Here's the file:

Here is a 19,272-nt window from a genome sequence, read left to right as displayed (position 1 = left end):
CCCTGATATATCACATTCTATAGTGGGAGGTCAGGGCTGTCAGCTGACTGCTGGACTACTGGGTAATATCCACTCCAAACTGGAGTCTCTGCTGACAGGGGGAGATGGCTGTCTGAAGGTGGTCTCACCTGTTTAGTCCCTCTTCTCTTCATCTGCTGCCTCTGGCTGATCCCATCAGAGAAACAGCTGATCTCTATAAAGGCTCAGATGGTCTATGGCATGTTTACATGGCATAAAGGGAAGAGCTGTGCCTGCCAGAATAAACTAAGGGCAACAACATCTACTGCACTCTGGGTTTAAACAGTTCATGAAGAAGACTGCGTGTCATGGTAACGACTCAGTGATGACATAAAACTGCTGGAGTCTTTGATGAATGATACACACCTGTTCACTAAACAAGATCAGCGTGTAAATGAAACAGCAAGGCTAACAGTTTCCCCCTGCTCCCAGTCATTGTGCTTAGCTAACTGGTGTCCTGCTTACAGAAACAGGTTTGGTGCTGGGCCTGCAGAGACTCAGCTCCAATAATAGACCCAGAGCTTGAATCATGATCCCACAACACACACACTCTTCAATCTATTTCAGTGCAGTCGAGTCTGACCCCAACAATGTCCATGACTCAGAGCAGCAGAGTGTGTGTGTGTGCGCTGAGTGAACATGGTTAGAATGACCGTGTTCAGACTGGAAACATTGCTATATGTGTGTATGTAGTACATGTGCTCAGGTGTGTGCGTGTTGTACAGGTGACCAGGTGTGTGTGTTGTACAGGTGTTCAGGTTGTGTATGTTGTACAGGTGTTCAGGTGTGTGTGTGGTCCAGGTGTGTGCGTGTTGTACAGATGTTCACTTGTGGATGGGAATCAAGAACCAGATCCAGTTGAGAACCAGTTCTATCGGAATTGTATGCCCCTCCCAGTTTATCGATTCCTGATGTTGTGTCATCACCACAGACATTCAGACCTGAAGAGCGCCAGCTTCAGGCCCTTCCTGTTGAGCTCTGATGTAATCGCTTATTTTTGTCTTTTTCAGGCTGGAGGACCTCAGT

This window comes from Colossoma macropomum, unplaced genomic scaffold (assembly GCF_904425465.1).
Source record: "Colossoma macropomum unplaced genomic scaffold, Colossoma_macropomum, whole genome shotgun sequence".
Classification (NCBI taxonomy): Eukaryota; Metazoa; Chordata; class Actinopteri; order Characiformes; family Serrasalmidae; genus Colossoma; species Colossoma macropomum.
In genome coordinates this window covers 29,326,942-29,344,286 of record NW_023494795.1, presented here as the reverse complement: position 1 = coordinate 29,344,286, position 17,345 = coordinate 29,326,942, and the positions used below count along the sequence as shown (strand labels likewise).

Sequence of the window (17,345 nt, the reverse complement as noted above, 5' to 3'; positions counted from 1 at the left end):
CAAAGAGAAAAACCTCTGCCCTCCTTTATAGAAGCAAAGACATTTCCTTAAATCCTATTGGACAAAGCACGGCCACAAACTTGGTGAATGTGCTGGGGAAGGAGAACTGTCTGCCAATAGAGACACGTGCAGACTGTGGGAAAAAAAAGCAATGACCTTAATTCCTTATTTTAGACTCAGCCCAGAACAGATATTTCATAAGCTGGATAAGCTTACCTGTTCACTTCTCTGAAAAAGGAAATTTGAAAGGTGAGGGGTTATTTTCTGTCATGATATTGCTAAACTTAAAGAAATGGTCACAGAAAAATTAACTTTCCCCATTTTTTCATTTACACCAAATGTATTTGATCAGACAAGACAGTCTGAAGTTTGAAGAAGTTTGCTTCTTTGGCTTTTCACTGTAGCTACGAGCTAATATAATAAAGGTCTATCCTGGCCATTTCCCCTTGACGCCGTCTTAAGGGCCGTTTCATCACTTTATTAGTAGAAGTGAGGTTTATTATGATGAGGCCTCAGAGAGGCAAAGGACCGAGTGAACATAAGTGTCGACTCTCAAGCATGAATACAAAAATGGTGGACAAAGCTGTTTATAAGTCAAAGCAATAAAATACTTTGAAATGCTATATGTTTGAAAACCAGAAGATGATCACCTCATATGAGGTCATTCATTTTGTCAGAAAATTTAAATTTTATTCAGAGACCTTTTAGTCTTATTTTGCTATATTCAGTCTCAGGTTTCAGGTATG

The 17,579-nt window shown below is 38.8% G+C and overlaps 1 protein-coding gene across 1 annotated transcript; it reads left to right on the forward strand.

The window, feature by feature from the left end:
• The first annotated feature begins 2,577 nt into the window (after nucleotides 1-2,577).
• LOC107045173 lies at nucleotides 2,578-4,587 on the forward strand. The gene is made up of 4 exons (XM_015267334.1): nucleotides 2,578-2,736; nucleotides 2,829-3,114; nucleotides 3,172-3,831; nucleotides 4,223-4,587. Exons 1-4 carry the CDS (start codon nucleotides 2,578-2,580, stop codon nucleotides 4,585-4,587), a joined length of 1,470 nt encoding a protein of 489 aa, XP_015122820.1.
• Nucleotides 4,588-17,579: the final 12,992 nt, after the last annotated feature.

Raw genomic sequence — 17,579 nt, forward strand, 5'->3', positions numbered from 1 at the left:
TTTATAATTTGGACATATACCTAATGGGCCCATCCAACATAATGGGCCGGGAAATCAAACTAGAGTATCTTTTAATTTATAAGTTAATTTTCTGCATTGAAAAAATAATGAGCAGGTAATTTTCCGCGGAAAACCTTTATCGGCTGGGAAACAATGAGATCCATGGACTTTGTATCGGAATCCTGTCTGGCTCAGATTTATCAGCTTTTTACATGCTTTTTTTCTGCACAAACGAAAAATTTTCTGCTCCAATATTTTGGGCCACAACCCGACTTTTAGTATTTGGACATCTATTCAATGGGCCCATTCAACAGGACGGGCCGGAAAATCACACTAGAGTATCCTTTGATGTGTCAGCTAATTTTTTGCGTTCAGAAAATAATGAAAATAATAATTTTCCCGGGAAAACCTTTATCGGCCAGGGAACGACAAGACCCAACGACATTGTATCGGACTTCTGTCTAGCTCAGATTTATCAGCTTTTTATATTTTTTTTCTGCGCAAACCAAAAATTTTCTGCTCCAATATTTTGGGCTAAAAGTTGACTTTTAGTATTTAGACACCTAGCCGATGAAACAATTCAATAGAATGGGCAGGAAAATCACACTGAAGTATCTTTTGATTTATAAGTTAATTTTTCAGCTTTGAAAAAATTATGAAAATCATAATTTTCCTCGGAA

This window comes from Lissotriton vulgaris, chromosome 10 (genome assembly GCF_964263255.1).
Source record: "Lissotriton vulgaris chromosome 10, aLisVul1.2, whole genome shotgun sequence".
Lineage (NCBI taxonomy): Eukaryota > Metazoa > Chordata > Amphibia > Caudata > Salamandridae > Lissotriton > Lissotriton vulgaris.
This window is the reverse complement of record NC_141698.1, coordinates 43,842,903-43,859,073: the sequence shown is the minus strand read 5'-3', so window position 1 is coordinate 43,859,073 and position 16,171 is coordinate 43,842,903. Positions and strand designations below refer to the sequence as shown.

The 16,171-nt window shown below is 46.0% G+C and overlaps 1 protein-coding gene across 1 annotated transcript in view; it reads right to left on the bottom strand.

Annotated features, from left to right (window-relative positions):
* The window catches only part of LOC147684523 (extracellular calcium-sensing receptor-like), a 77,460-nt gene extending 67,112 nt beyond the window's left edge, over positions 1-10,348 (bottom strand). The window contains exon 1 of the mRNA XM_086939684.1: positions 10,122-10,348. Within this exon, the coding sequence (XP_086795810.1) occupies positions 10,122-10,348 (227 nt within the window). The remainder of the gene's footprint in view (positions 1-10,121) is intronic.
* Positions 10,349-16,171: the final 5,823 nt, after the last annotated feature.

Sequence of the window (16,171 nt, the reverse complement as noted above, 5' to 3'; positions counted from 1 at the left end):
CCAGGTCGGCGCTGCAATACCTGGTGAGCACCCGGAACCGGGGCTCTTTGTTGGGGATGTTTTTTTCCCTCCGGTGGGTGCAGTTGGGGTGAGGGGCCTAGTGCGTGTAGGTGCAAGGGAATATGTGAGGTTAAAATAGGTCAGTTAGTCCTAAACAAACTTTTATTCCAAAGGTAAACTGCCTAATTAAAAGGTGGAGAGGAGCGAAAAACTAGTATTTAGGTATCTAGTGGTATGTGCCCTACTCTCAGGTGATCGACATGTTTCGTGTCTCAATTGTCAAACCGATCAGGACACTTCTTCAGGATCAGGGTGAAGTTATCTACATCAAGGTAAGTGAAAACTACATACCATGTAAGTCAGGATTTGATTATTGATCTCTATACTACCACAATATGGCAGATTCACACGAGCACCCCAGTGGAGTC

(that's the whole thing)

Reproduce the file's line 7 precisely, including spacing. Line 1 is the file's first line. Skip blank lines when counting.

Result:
Sequence of the window (17,345 nt, the reverse complement as noted above, 5' to 3'; positions counted from 1 at the left end):